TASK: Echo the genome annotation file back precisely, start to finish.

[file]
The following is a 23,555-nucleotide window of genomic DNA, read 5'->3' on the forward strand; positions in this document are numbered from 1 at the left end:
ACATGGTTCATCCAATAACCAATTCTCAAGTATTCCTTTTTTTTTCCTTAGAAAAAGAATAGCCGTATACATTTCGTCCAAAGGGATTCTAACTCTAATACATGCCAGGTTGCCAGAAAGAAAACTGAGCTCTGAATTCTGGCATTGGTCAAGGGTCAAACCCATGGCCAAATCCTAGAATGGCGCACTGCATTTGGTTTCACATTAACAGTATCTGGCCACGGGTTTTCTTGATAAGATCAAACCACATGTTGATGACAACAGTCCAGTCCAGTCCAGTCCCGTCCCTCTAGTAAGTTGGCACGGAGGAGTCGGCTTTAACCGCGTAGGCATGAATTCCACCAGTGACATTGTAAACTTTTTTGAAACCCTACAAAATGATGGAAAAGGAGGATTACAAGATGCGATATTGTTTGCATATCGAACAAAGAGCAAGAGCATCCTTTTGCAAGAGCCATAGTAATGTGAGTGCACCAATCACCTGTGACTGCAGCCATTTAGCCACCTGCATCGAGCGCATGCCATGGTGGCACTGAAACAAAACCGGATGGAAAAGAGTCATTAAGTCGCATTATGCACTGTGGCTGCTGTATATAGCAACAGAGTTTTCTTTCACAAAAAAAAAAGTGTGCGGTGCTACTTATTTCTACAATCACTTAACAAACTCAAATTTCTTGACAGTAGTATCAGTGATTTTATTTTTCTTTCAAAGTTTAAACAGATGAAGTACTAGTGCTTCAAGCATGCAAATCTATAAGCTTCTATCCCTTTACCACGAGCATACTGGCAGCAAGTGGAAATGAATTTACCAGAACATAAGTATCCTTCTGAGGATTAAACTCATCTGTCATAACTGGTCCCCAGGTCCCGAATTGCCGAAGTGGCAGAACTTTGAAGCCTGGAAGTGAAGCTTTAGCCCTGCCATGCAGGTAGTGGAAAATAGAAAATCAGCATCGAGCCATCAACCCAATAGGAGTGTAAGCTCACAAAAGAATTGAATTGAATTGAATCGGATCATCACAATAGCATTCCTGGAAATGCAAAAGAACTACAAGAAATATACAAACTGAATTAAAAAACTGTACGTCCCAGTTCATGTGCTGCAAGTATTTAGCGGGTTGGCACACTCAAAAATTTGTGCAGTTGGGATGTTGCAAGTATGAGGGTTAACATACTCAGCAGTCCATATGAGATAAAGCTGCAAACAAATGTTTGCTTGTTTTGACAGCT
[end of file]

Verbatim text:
The following is a 23,555-nucleotide window of genomic DNA, read 5'->3' on the forward strand; positions in this document are numbered from 1 at the left end:
ACATGGTTCATCCAATAACCAATTCTCAAGTATTCCTTTTTTTTTCCTTAGAAAAAGAATAGCCGTATACATTTCGTCCAAAGGGATTCTAACTCTAATACATGCCAGGTTGCCAGAAAGAAAACTGAGCTCTGAATTCTGGCATTGGTCAAGGGTCAAACCCATGGCCAAATCCTAGAATGGCGCACTGCATTTGGTTTCACATTAACAGTATCTGGCCACGGGTTTTCTTGATAAGATCAAACCACATGTTGATGACAACAGTCCAGTCCAGTCCAGTCCCGTCCCTCTAGTAAGTTGGCACGGAGGAGTCGGCTTTAACCGCGTAGGCATGAATTCCACCAGTGACATTGTAAACTTTTTTGAAACCCTACAAAATGATGGAAAAGGAGGATTACAAGATGCGATATTGTTTGCATATCGAACAAAGAGCAAGAGCATCCTTTTGCAAGAGCCATAGTAATGTGAGTGCACCAATCACCTGTGACTGCAGCCATTTAGCCACCTGCATCGAGCGCATGCCATGGTGGCACTGAAACAAAACCGGATGGAAAAGAGTCATTAAGTCGCATTATGCACTGTGGCTGCTGTATATAGCAACAGAGTTTTCTTTCACAAAAAAAAAAGTGTGCGGTGCTACTTATTTCTACAATCACTTAACAAACTCAAATTTCTTGACAGTAGTATCAGTGATTTTATTTTTCTTTCAAAGTTTAAACAGATGAAGTACTAGTGCTTCAAGCATGCAAATCTATAAGCTTCTATCCCTTTACCACGAGCATACTGGCAGCAAGTGGAAATGAATTTACCAGAACATAAGTATCCTTCTGAGGATTAAACTCATCTGTCATAACTGGTCCCCAGGTCCCGAATTGCCGAAGTGGCAGAACTTTGAAGCCTGGAAGTGAAGCTTTAGCCCTGCCATGCAGGTAGTGGAAAATAGAAAATCAGCATCGAGCCATCAACCCAATAGGAGTGTAAGCTCACAAAAGAATTGAATTGAATTGAATCGGATCATCACAATAGCATTCCTGGAAATGCAAAAGAACTACAAGAAATATACAAACTGAATTAAAAAACTGTACGTCCCAGTTCATGTGCTGCAAGTATTTAGCGGGTTGGCACACTCAAAAATTTGTGCAGTTGGGATGTTGCAAGTATGAGGGTTAACATACTCAGCAGTCCATATGAGATAAAGCTGCAAACAAATGTTTGCTTGTTTTGACAGCT